The month of June has come and gone, bringing a fresh supply of seasonal fruits and vegetables to our table. Whether you grow some of your own produce, purchase items from a local farm stand, co-op, or grocery store, seasonal eating is a great way to get the most nutritious food. Seasonal food is fresh, tastes better, and is even better for the environment.
What is seasonal food?
Seasonal food is produce that is purchased and consumed around the time it is harvested. Purchasing local food items such as fresh greens, strawberries, artichokes, and peaches, for example, in May and June will provide you with a nutrient-dense food choice because the fruit has been picked at its ripest. Fruits and vegetables ripen at different points throughout the growing season and while they are available in our local grocery store year-round, they are at their best and the best price when purchased during their growing season.
Why is it important to eat food that is in season?
Seasonal fruits and vegetables are grown on local farms, are fresher, and do not require early picking to accommodate long travel for re-sale. These foods are picked and sold to consumers at the peak of ripeness, providing us with the highest nutrient content and full flavor.
Why is eating local food important?
Purchasing local food supports your local economy. The money spent on products from local growers stays in the community and is reinvested. When food is grown, harvested, and distributed locally this generates jobs and helps to grow local economies. Purchasing local food also helps support smaller farmers when purchased at farm stands, co-ops, or subscriptions to CSA programs. Supporting these efforts also maintains farmland and open space in the community for agriculture. Finally purchasing local gives you the consumer the opportunity to buy directly from the farmer and ask questions about how the food is raised.
What foods are in season?
Knowing what foods are in season can be confusing, so checking out a food guide can be helpful. While there are many available online, I like https://snaped.fns.usda.gov/seasonal-produce-guide. Here you will be able to see a variety of produce by season.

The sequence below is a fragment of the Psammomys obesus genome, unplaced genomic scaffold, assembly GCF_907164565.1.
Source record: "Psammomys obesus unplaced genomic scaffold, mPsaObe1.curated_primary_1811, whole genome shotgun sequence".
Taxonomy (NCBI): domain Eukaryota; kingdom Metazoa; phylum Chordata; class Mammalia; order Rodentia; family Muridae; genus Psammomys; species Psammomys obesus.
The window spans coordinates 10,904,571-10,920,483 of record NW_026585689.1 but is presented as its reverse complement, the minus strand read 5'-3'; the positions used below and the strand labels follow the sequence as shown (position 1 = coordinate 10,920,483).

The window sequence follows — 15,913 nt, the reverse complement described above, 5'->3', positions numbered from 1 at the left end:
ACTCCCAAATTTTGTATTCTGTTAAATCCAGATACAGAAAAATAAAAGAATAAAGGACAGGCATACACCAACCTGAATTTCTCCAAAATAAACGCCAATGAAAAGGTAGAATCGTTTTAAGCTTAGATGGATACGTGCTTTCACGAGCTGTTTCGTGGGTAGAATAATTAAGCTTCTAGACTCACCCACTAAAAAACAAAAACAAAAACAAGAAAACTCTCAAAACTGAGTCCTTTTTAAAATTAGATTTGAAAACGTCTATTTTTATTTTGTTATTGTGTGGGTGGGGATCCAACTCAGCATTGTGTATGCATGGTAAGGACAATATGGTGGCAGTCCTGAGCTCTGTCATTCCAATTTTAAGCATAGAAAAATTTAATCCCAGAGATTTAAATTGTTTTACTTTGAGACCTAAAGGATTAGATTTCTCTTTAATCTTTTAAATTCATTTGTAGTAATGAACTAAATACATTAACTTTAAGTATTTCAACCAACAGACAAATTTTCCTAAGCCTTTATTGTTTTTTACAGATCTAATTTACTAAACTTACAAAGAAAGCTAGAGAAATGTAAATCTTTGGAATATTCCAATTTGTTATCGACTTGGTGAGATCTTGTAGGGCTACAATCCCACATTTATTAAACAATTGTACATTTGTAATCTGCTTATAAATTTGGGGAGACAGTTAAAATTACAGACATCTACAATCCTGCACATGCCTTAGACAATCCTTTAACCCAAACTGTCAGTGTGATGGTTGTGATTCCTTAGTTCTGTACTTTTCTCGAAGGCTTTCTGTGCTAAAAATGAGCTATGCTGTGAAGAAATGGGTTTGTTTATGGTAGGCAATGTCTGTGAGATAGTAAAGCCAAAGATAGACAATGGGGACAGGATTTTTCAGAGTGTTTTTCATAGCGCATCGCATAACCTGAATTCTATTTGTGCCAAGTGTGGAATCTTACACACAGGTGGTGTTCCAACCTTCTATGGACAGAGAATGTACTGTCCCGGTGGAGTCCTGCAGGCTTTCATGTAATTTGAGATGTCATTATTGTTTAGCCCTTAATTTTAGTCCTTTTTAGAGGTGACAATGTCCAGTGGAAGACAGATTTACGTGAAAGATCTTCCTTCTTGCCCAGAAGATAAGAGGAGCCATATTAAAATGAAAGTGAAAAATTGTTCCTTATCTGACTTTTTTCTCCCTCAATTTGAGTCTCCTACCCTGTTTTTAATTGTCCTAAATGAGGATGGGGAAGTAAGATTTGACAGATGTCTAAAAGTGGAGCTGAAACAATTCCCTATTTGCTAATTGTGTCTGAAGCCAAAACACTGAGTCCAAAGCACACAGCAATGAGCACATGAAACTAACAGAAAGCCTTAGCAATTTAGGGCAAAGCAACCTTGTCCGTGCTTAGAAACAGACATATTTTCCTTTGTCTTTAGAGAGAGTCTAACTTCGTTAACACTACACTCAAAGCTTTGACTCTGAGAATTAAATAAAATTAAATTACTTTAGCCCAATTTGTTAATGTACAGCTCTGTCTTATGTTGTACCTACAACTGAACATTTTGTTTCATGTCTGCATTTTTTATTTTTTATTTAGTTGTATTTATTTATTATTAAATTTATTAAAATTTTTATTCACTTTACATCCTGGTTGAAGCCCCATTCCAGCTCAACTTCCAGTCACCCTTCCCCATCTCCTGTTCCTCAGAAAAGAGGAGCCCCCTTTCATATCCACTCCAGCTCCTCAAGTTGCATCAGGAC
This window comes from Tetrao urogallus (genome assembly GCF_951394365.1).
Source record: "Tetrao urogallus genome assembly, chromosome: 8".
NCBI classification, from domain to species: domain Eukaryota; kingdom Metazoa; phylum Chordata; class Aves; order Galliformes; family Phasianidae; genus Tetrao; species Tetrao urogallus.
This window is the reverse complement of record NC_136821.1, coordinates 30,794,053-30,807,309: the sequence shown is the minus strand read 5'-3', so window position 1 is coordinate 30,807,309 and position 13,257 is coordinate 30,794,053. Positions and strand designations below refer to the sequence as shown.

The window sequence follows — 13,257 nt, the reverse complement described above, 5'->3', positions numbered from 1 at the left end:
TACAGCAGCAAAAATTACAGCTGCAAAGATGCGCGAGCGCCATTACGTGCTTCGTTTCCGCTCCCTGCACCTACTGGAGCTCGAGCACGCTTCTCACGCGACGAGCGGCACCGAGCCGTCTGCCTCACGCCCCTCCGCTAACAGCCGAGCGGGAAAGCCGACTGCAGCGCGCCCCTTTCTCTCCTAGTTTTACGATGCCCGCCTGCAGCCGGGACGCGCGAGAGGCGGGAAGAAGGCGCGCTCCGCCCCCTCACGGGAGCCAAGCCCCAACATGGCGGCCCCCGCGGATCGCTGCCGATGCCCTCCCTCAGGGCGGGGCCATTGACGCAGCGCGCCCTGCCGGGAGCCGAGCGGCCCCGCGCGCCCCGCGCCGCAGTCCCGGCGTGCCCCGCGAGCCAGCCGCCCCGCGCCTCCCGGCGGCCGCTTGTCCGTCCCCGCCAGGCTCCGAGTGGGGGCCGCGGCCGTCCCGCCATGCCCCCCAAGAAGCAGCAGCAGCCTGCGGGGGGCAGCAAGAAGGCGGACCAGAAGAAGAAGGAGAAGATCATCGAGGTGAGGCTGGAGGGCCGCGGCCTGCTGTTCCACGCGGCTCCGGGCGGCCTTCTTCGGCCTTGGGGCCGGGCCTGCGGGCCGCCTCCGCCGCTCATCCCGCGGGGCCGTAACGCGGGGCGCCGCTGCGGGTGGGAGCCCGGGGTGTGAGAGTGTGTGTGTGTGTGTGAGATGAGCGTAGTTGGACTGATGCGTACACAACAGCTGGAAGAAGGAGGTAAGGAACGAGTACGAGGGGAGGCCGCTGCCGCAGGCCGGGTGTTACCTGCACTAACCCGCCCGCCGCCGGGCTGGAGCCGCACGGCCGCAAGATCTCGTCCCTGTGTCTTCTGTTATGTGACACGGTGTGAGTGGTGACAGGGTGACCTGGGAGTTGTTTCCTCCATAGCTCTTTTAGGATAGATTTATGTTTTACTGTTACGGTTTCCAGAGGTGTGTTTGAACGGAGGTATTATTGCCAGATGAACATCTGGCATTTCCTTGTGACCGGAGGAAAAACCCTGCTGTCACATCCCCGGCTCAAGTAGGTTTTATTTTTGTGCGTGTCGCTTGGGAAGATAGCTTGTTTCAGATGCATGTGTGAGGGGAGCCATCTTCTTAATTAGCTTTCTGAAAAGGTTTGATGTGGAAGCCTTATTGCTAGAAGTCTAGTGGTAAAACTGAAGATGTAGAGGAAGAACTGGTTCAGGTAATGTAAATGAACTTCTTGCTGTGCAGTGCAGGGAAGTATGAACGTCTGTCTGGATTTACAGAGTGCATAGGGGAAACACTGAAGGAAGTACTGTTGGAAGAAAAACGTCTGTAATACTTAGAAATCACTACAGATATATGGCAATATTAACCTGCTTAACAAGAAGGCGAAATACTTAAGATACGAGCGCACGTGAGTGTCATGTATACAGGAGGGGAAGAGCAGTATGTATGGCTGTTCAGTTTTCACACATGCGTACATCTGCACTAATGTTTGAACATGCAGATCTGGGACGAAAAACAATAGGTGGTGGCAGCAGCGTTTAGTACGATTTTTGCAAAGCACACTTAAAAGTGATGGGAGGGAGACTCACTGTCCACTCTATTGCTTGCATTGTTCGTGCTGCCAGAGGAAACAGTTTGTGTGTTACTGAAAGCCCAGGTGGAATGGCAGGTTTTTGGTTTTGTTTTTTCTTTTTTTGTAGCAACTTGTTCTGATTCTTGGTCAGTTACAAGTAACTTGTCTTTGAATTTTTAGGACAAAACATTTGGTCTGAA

AIP Friendly Seasonal Recipe
Smoky Brussels Sprouts Hash with Shallots from “The Nutrient-Dense Kitchen” by Mickey Trescott, FNTP
- 4 tablespoons solid cooking fat
- 4 large shallots, thinly sliced
- 2 pounds Brussels sprouts, halved and thinly sliced
- 1 teaspoon smoked sea salt
- 1 teaspoon lemon zest (about 1 lemon)
- 3 tablespoons fresh lemon juice (about 1 lemon)
- Cilantro leaves, optional
- Melt 2 tablespoons of fat in a heavy skillet ( I use duck fat or tallow). When fat is melted, add shallots and cook until translucent.
- Increase heat to medium-high and add the rest of the fat along with the sprouts. Cook for about 7 minutes, stirring occasionally while allowing the bottom layer of the mixture to brown.
- Turn off the heat, add the salt, lemon zest, and lemon juice to the pan, stir to combine. Serve with cilantro if desired.
I love this recipe and eat this for breakfast weekly. It’s a great option and versatile. I often add ground pork with sage, ginger, and sea salt.
Eating fresh fruits and vegetables is a great way to expand your AIP recipes, adding texture and flavor. Taking advantage of spring and summertime freshness increases the bioavailability of vitamins and minerals necessary for performing hundreds of roles for a healthy body. Plus, you get to enjoy the tasty gifts each season has to offer